Medical News Today commented on the following research regarding this:
“One study looked for a relationship between weather and arthritis pain in 151 people with osteoarthritis, rheumatoid arthritis, or fibromyalgia (a rheumatic disorder that causes joint pain) as well as 32 people without arthritis. All participants lived in Cordoba City, Argentina, which has a warm climate. Participants kept a journal for one year recording the presence and features of any pain, and these daily reports were matched with weather conditions such as temperature, barometric pressure, and relative humidity.
Patients in all three groups experienced more pain on days when the temperature was low, while people in the control group were unaffected by any of the weather conditions. In addition, patients with rheumatoid arthritis were affected by high humidity and high pressure; osteoarthritis patients by high humidity; and those with fibromyalgia by high pressure”
Another study from Tufts University also found that certain changes in temperature or barometric pressure (referring to the weight of the surrounding air) make joint pain worse, however the researchers are not entirely sure of the exact science as to why this is the case. They reported that for every 10-degree drop there was an increase in arthritis pain and the same also applied to an increase in barometric pressure.
This could be an example of hormesis and antagonistic pleiotropy. Cold weather is a signal from nature (hormesis) for beings to increase metabolic rate to maintain circulation to the vital organs. This carries with it an increase in tissue remodelling which is an inflammatory process. This process is helpful in animals in the wild but not necessary in humans with their central heating and modern day living (hence antagonistic pleiotropy).
So bearing this in mind, with the winter months firmly upon us, your joint pain may be feeling slightly worse – so is there a way to reduce the inflammation?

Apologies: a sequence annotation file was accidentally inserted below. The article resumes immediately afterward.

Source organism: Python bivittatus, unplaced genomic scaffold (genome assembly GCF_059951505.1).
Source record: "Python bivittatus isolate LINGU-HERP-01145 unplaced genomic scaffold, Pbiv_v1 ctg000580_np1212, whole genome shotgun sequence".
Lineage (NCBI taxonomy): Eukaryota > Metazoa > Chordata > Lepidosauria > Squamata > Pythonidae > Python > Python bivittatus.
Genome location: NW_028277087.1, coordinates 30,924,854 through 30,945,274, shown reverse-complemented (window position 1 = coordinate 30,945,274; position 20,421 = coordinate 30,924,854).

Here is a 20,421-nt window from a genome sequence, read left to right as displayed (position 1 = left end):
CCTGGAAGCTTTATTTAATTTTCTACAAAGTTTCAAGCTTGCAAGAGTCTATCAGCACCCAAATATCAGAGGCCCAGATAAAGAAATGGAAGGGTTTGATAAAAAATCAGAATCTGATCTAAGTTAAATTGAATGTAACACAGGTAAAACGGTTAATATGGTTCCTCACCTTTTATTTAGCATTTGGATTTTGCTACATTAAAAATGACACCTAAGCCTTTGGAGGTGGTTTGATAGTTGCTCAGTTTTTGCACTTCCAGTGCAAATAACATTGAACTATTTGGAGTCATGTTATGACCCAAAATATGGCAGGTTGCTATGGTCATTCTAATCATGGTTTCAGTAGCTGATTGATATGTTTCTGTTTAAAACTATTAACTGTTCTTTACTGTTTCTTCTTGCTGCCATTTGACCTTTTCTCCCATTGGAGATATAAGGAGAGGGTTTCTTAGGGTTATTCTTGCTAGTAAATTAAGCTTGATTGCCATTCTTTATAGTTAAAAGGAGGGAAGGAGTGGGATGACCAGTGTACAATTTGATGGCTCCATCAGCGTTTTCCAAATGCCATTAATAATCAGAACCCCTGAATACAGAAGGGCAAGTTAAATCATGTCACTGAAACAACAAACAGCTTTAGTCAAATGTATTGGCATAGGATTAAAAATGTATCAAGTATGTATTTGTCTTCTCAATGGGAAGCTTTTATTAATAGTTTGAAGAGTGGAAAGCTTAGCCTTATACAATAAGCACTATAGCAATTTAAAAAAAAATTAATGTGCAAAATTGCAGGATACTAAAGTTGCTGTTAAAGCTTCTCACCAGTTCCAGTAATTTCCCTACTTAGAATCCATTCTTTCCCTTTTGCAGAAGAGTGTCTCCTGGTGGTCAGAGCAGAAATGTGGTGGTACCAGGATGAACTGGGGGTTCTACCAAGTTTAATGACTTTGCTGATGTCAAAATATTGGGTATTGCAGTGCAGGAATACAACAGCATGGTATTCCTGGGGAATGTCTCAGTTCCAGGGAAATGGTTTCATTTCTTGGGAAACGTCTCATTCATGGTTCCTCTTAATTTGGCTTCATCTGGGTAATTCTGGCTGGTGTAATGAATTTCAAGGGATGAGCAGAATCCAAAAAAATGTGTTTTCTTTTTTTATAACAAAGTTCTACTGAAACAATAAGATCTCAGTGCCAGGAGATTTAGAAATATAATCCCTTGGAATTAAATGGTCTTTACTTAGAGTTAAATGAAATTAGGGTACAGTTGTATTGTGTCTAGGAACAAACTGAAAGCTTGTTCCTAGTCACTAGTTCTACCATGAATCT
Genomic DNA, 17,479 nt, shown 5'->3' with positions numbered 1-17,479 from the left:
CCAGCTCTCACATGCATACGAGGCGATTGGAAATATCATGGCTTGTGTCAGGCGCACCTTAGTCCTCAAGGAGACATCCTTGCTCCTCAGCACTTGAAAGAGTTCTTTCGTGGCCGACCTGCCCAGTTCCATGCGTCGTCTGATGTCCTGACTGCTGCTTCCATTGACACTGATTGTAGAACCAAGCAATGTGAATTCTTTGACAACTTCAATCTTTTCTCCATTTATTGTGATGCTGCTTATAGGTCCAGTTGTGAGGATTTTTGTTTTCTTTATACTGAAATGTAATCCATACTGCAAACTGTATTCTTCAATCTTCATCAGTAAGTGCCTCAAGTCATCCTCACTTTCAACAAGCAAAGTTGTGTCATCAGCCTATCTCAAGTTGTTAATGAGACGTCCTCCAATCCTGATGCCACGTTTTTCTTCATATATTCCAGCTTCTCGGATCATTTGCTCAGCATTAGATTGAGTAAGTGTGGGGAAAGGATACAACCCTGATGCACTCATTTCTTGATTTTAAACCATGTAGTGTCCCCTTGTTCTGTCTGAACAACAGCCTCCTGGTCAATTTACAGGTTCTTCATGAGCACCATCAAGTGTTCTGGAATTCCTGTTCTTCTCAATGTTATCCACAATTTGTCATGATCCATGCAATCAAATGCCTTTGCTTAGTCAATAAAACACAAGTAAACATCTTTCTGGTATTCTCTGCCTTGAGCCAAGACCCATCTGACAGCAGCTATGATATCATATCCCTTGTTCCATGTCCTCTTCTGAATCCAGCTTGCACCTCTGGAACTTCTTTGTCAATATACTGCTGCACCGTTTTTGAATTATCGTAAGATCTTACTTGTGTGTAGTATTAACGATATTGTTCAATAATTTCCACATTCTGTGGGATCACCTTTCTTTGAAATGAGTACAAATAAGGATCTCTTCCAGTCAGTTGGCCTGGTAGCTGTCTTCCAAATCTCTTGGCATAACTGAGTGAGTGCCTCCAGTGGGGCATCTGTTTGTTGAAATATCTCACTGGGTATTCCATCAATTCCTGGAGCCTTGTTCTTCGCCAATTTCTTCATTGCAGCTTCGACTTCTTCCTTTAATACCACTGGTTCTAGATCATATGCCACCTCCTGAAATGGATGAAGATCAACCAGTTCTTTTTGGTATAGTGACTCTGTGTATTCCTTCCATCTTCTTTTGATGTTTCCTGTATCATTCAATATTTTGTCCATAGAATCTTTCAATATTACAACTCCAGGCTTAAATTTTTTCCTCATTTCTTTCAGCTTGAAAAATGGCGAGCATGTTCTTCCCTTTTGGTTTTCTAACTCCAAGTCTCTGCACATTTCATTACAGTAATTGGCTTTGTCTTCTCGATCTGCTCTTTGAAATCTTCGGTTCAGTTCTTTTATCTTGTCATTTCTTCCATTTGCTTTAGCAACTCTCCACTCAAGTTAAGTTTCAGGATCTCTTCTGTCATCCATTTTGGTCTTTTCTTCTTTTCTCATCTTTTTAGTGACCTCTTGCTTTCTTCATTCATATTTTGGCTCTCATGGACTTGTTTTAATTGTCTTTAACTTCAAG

Preventing the onset of Arthritis
Like many chronic diseases, research is frequently suggesting that the key to preventing the onset of certain diseases is to reduce inflammation, and in the case of arthritis this is no different. We know that in the presence of osteoarthritis the destruction of the cartilage in the joint will create inflammation and the overall destruction of the joint. The same can be said for Rheumatoid arthritis where disease progression leads to inflammation and similarly the destruction of the affected joint.
Diet to support osteo- and rheumatoid arthritis
Much has been written recently on the link between Leaky Gut (read our recent blog on ‘Leaky Gut’ via the link) and the development of inflammatory conditions, including arthritis.
A number of factors can trigger or contribute to the development of a leaky gut (also known as increased intestinal permeability) including certain foods, toxins, stress and undesirable bacteria. If the gut has become leaky the triggers need to be removed and the gut repaired using the 4R protocol – Remove, Replace, Reinoculate and Repair. So a 4R gut protocol would be appropriate for these conditions along with an anti-inflammatory diet.
An anti-inflammatory diet is high in vegetables (6-8 portions per day) and healthy fats (eg avocado, oily fish, olive oil) and low in sugars. Avoid peanuts and red meat which are both high in the inflammatory fatty acid arachidonic acid. Eliminating gluten (and even all grains) and dairy is also recommended.